Professional Comment

Why Hospitality Needs To Take Back Control

By Victoria Searl, hospitality expert and Founder of DataHawks ( DataHawks is a disruptive hospitality marketing business that analyses data to identify and profile the most valuable customer to its clients – forming the basis of an often business changing acquisition, conversion and retention strategy.

Whether a fresh round of Eat Out to Help Out, the perfect run of warm summer days, or the much-anticipated rush of Christmas bookings – which increasingly never seems to happen – operators are always hoping to be on the kind end of some sort of divine (and revenue driving) intervention.

The latest is the notion of the new ‘roaring 20’s – an idea gaining momentum fuelled by an interest in consumer behaviour following the last major pandemic 100 years ago.

While the first ‘roaring 20’s’ was marked by significant social, economic, technological and cultural change, the modern ‘roaring 20’s’ will be marked by vaccinated revellers, dancing in the streets with 3 pints of craft ale in one hand and a 7-course tasting menu in the other. I suspect the modern ‘roaring 20’s’ may only last a short time as the economic realities of a post-pandemic UK kick in.

So, with the sentiment that all parties have to end sometime, it feels increasingly important that operators look beyond this period to make sure their ‘roaring 20’s’ doesn’t become a ‘great depression’.

Being at the mercy of uncontrollable variables seems to be where hospitality operators think they should be but having a business at the mercy of anything is not a good place to be.The answer is clear. Operators need to take control of their businesses and be able to operate successfully – whatever the whims of the economy, the weather or the performance of our national sports teams.

With over 27 years’ experience working in the industry, from pulling pints to board level decision making for restaurant groups, the answer to how operators take back control became abundantly clear to me and needs sharing now more than ever: Data.

We now live in the era of personalisation. Long before COVID-19 ravaged our sector, hospitality had already changed forever.

The 90’s were all about innovation and choice, with a boom of exciting new brands from grab and go to high end casual dining.The 00’s brought a shift to online, where websites enabled the customer to decide, almost in real-time, where to place their spend.Then the birth of social, particularly Instagram in 2010 powered the era of the ‘experience economy’. Customers wanted to eat and drink, but they wanted it with bells on.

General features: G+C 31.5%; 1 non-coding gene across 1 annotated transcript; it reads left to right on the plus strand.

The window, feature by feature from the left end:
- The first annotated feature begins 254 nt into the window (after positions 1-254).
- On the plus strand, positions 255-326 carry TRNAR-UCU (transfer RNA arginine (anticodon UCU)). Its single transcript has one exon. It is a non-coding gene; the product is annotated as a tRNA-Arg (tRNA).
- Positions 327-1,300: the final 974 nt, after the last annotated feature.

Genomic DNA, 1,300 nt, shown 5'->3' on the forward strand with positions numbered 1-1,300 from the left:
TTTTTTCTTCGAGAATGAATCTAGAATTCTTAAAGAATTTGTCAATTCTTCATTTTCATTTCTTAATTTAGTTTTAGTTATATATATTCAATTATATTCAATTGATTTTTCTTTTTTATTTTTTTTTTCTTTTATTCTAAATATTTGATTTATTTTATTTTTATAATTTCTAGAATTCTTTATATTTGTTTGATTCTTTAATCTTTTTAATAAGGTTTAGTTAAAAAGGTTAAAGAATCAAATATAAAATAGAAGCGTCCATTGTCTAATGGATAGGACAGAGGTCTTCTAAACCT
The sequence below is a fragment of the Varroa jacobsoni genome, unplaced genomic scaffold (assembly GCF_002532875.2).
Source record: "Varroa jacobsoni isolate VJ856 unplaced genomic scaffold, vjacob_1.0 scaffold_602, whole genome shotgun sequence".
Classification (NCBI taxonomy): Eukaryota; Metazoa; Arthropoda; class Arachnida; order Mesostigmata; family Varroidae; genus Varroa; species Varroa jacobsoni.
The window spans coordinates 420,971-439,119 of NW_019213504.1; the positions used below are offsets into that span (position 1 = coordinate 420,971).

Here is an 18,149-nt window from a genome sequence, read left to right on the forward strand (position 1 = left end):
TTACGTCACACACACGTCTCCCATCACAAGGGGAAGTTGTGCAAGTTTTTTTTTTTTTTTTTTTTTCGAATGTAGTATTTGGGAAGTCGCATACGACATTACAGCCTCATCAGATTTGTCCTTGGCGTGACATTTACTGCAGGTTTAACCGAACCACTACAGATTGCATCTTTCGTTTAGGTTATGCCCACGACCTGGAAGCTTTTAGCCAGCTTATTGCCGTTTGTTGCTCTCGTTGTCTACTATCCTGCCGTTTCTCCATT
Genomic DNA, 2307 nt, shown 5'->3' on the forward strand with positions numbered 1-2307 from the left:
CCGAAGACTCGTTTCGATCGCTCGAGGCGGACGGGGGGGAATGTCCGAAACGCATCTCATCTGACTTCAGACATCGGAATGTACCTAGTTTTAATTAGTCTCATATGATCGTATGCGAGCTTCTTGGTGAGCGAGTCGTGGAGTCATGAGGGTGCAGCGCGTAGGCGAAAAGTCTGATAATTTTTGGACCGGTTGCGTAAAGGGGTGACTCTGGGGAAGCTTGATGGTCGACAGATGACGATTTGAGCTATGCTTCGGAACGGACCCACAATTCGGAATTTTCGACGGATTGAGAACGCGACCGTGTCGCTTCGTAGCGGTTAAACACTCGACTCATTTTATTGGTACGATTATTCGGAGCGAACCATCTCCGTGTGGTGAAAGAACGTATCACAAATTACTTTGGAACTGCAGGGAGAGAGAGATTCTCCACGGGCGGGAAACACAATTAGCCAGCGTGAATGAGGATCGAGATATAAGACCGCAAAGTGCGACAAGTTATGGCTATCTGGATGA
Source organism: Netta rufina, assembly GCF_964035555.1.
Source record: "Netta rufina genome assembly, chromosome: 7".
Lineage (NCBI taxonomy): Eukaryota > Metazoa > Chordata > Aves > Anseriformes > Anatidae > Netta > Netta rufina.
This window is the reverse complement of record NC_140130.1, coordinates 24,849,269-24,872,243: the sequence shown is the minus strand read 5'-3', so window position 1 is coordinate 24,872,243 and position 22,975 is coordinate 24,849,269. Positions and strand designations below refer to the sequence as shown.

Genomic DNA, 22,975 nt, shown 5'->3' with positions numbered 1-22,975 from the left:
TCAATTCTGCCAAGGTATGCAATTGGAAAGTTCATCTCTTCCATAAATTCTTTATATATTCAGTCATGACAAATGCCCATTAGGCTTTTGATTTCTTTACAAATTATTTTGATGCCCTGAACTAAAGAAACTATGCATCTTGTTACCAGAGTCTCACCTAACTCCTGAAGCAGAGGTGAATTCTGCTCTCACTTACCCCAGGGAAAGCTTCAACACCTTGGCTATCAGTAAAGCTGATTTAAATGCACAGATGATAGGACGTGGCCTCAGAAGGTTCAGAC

But the millennials who drove the ‘experience economy’ are now turning 40, and Gen Z are setting the agenda. Like groups before them, they still want to eat, drink and have fun – but like everything else in their lives, they want it entirely on their own terms. And when you consider that 40% of the out of home market fall into the Gen Z category, not including the older groups they influence and are part of, this is a group no hospitality brand can afford to lose.

And it’s not just Gen Z who benefit from personalisation – all age groups respond to personalised and relevant communications and experiences.

This leaves us with an obvious new reality – brands who do not get to know their most valuable customers in intimate detail (and act on that knowledge), will lose them to brands who do.

By collecting your customer data to identify and profile your most valuable customers, then leveraging it to power everything from your SEO to CRM, you can build, maintain and grow a solid group of loyal customers – and know actually which levers to pull to drive the behaviour you need at any given time – with the lowest cash outlay and the highest ROI.

Your marketing activity will feel less like desperately throwing more liquid into the top of a very large and leaky bucket, and more like a gentle afternoon in the park conducting the Royal Philharmonic.

So, when the post-COVID-19 rush happens, my advice would be don’t get carried away on a false wave of optimism. Use it as a focused exercise in data capture because when things start to go back to ‘normal’, and the country comes to terms with who is going to have to pay for the billions of pounds the government has spent (and wasted) on COVID-19, you’ll want to know exactly how to make sure that precious disposable income is spent with you and not your competitors.